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View Full Version : Was the lottery real?



cpt_ahab
November 27th, 2010, 06:42 AM
I know that there's at least one other thread on the lottery and the question of its morality etc. What I'm wondering about here is whether the lottery was actually done legitimately.

This is a show that has always been concerned with (to quote SGU) the greater good. There are a number of episodes in which individuals realize that they must sacrifice others in order to save the majority. Whether this means leaving members behind, or sending people out on lethally risky missions.

Now take into account the fact that the two other commanding individuals, Rush and Chamille, both recommend to Young that he CHOOSE ALL 17 MEMBERS. That of-course is the right thing to do. If the shuttle crew does make it to a planet, and yet don't have a full complement of skills, then all 17 crew members would be expected to die. And yet it would not be fair to tell everyone (i.e. all the members of Destiny) that they have no hope and will die.

What I wonder is whether perhaps Young faked the lottery for the good of all: the good of those left behind and the good of those sent off in the shuttle? What do you guys think? And take into account the actual people who "won" the lottery. Random?

General Jumper One
November 27th, 2010, 09:42 AM
I think he did it at random

lordofseas
November 27th, 2010, 09:52 AM
I think he did it at random

Agreed.

J-Whitt Remastered
November 27th, 2010, 10:48 AM
I think that there is no reason to assume it was anything other than a lottery.

xxxevilgrinxxx
November 27th, 2010, 12:32 PM
I know that there's at least one other thread on the lottery and the question of its morality etc. What I'm wondering about here is whether the lottery was actually done legitimately.

This is a show that has always been concerned with (to quote SGU) the greater good. There are a number of episodes in which individuals realize that they must sacrifice others in order to save the majority. Whether this means leaving members behind, or sending people out on lethally risky missions.

Now take into account the fact that the two other commanding individuals, Rush and Chamille, both recommend to Young that he CHOOSE ALL 17 MEMBERS. That of-course is the right thing to do. If the shuttle crew does make it to a planet, and yet don't have a full complement of skills, then all 17 crew members would be expected to die. And yet it would not be fair to tell everyone (i.e. all the members of Destiny) that they have no hope and will die.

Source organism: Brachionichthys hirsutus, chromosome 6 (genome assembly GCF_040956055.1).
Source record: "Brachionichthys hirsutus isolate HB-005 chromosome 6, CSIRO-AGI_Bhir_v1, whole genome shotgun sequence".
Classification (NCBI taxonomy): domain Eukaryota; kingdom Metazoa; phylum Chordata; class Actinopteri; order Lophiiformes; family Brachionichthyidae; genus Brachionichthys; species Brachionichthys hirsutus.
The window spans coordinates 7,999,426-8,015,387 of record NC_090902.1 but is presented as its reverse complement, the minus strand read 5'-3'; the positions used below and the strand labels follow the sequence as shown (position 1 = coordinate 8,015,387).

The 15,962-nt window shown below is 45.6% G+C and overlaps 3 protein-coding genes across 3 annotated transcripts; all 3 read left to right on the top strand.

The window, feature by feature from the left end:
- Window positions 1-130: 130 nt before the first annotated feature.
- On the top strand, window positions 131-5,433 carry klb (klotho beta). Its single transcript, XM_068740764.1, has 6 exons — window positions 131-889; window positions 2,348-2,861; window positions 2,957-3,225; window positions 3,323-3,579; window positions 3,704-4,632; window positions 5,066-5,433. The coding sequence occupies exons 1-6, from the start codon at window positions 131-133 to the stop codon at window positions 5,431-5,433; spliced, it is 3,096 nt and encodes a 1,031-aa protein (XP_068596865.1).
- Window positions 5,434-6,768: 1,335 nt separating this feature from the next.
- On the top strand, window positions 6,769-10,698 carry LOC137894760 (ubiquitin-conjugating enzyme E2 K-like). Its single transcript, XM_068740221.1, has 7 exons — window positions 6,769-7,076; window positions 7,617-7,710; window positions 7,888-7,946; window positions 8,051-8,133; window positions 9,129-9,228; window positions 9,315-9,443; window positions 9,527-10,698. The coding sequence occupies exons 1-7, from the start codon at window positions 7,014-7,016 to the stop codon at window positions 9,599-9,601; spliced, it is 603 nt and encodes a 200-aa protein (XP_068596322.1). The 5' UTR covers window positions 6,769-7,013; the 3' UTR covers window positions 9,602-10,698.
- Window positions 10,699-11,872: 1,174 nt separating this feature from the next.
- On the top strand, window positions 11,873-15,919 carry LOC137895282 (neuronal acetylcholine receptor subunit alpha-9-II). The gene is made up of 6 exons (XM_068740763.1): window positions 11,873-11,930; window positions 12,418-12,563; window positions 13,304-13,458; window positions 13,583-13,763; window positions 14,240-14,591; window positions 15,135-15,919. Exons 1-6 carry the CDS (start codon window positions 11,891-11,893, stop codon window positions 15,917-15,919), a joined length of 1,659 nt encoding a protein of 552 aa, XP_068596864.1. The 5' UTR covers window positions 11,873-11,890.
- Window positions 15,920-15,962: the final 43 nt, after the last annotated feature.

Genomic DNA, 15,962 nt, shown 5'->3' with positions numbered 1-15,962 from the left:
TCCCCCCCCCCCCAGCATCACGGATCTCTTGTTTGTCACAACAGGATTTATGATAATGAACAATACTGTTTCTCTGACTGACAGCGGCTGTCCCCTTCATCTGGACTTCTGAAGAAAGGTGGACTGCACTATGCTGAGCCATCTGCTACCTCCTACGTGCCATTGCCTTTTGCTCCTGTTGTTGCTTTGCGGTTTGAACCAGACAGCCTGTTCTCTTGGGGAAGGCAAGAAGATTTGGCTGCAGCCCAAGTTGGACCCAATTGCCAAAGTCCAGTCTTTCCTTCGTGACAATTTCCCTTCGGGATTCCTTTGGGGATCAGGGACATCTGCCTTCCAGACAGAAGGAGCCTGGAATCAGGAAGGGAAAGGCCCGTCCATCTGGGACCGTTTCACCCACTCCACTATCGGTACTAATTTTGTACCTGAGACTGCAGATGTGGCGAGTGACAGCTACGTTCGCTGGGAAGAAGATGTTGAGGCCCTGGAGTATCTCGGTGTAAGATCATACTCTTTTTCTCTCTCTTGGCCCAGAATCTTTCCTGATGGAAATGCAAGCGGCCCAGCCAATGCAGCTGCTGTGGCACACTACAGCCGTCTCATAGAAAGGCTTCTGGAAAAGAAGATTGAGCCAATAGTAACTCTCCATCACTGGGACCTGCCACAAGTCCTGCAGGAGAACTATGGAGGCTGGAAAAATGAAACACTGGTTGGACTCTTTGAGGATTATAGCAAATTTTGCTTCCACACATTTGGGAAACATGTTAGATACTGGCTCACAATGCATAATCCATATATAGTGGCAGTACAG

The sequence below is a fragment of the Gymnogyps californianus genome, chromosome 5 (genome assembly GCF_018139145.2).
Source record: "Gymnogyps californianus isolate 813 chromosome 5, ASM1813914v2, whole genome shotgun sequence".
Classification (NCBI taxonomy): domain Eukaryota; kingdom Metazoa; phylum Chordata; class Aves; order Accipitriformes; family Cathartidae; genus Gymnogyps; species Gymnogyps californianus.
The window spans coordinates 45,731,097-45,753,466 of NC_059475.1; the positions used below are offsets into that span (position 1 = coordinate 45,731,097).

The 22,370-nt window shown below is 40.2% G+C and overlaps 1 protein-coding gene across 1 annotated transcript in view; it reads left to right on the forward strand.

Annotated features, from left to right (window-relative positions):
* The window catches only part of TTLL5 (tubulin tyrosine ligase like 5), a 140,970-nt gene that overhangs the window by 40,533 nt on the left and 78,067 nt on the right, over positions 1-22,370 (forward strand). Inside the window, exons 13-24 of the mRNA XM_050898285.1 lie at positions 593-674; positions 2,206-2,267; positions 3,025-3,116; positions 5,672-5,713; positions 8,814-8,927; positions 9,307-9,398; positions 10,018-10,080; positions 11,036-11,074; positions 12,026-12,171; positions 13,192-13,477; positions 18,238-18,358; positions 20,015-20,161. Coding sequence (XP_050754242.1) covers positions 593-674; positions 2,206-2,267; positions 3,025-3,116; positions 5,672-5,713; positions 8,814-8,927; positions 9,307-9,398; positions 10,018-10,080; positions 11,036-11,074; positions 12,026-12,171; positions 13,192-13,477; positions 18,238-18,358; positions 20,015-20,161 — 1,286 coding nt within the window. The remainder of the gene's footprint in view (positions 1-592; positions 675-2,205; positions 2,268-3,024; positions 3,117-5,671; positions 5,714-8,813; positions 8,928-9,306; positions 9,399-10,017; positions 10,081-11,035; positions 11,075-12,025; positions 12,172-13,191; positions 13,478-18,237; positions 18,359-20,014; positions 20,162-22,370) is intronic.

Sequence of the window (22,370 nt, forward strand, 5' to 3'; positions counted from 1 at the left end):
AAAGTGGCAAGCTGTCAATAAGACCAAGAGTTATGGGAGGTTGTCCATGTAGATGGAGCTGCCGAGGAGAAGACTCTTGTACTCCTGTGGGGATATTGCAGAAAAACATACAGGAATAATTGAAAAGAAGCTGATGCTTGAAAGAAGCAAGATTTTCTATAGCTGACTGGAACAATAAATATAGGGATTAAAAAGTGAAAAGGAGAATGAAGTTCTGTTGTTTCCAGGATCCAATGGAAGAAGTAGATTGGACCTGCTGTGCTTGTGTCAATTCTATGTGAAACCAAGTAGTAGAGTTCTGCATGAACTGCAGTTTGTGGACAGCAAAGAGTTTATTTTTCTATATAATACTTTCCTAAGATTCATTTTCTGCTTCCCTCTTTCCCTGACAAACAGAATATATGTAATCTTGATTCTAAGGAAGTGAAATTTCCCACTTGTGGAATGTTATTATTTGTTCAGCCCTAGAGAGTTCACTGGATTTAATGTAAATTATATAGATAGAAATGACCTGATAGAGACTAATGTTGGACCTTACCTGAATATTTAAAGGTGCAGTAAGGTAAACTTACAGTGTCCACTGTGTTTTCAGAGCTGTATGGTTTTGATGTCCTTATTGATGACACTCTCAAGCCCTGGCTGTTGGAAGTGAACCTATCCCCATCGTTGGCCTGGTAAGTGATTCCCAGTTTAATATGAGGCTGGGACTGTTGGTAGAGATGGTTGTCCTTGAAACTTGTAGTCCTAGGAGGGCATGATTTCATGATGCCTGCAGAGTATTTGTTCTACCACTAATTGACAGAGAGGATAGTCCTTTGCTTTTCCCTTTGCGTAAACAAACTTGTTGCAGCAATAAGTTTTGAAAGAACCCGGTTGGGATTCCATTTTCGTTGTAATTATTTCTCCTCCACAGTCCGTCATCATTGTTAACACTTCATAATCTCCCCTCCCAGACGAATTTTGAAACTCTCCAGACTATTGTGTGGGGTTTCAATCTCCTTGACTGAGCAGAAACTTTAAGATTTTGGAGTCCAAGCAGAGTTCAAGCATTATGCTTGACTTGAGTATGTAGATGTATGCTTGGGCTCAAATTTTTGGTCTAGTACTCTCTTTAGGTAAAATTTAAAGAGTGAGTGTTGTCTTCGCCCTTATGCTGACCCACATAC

What I wonder is whether perhaps Young faked the lottery for the good of all: the good of those left behind and the good of those sent off in the shuttle? What do you guys think? And take into account the actual people who "won" the lottery. Random?

I don't believe that Young would have faked it - it seems to go against his very nature and I have to question your assumption that it is 'the right thing to do'. I think the existence of the lottery early on gets at some basic nature of those three - Rush, Camille and Young and out of the three, if I had to rest my fate in anyone's hands, I'd have to choose Young. At least with him, you stand a chance. I think the people were random and that they'd have a good a chance as anybody of surviving, providing where they landed was survivable.

Pharaoh Atem
November 27th, 2010, 01:14 PM
Agreed.

third.

Wayston
November 28th, 2010, 02:51 AM
an easy way to verify this is by looking at the skillset of the people that were drawn - it would be pretty obvious if the chosen ones happened to be the "dream team" needed to go to that planet. Although statistically speaking everything is possible, this type of reverse engineering is very reliable in reality.

in any case it was fairly clear that the planet was a long shot and that their chances of survival were low at best on there, so it was more of a "die instantly or at least have some small chance of living another day or two or three".

cpt_ahab
November 29th, 2010, 02:00 AM
Seems most people feel like it's pretty obvious that it was real.

@ Wayston: I'm not sure. Sure it wasn't a dream team, but it sort of was what I would have chosen all things considered. Enough of both (A) a skill-set variety (incl. "the scientist" and "the leader" viz. Chamille), and (B) a persons variety (i.e. once the necessary people are on board, a number of people the Colonel would have thought useful for a colony: taking into account age and sex).

cpt_ahab
November 29th, 2010, 02:04 AM
@ xxxevilgrinxxx: Re. would it have been the greater good to manipulate the lottery? Obviously it's arguable either way, but to me it is at least convincing that it would be.

If chances of survival for most non-optimal conditions depend on available skill-sets, then to me it is clear that to NOT choose the apropriate skill-sets would, under most circumstances, doom the shuttle members even for a survivable yet non-optimal planet. IF that is agreed to, then the next contentious point is why would it be justified to lie to the Destiny's crew? And that of course is again involves depends on your relative moral compass.

garhkal
November 29th, 2010, 03:49 AM
While i think he did do it at random, i do hope he used some judgement.

Wayston
December 1st, 2010, 03:16 AM
the middle way could have been to have the people with the more critical skillset put in more pieces of paper with their name than the people without it, but this could not be done without everyone's knowledge (... "first pick, okay mr. brody you have been chosen please go up towards the shuttle"... "next pick, uhhhhmm okay errmmm mr. brody you have been chosen again"...).

Ser Scot A Ellison
December 1st, 2010, 07:49 AM
I don't think it was faked. However, shaking those gigantic peices of paper in the limited space wasn't a great way to randomize the selection.